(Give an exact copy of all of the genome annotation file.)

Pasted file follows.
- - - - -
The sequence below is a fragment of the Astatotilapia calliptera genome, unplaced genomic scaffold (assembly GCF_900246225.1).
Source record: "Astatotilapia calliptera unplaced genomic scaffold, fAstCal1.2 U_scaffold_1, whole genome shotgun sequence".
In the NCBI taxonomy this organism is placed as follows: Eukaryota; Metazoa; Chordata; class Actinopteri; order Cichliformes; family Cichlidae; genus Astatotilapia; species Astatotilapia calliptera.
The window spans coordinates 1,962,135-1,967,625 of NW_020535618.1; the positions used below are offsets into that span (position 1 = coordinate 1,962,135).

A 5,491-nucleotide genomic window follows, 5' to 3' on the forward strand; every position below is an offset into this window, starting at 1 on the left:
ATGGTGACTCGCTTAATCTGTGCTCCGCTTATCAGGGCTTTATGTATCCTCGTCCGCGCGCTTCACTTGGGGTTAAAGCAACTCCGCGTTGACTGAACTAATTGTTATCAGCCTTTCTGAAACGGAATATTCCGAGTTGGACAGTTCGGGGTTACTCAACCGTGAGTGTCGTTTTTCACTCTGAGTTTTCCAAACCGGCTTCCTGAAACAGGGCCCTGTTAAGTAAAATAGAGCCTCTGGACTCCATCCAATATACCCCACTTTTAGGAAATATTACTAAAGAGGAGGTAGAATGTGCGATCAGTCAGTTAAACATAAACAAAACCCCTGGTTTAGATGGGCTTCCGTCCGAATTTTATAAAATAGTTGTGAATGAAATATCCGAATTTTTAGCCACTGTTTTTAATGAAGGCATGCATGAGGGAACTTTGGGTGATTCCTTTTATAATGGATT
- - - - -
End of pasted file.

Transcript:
The sequence below is a fragment of the Astatotilapia calliptera genome, unplaced genomic scaffold (assembly GCF_900246225.1).
Source record: "Astatotilapia calliptera unplaced genomic scaffold, fAstCal1.2 U_scaffold_1, whole genome shotgun sequence".
In the NCBI taxonomy this organism is placed as follows: Eukaryota; Metazoa; Chordata; class Actinopteri; order Cichliformes; family Cichlidae; genus Astatotilapia; species Astatotilapia calliptera.
The window spans coordinates 1,962,135-1,967,625 of NW_020535618.1; the positions used below are offsets into that span (position 1 = coordinate 1,962,135).

A 5,491-nucleotide genomic window follows, 5' to 3' on the forward strand; every position below is an offset into this window, starting at 1 on the left:
ATGGTGACTCGCTTAATCTGTGCTCCGCTTATCAGGGCTTTATGTATCCTCGTCCGCGCGCTTCACTTGGGGTTAAAGCAACTCCGCGTTGACTGAACTAATTGTTATCAGCCTTTCTGAAACGGAATATTCCGAGTTGGACAGTTCGGGGTTACTCAACCGTGAGTGTCGTTTTTCACTCTGAGTTTTCCAAACCGGCTTCCTGAAACAGGGCCCTGTTAAGTAAAATAGAGCCTCTGGACTCCATCCAATATACCCCACTTTTAGGAAATATTACTAAAGAGGAGGTAGAATGTGCGATCAGTCAGTTAAACATAAACAAAACCCCTGGTTTAGATGGGCTTCCGTCCGAATTTTATAAAATAGTTGTGAATGAAATATCCGAATTTTTAGCCACTGTTTTTAATGAAGGCATGCATGAGGGAACTTTGGGTGATTCCTTTTATAATGGATT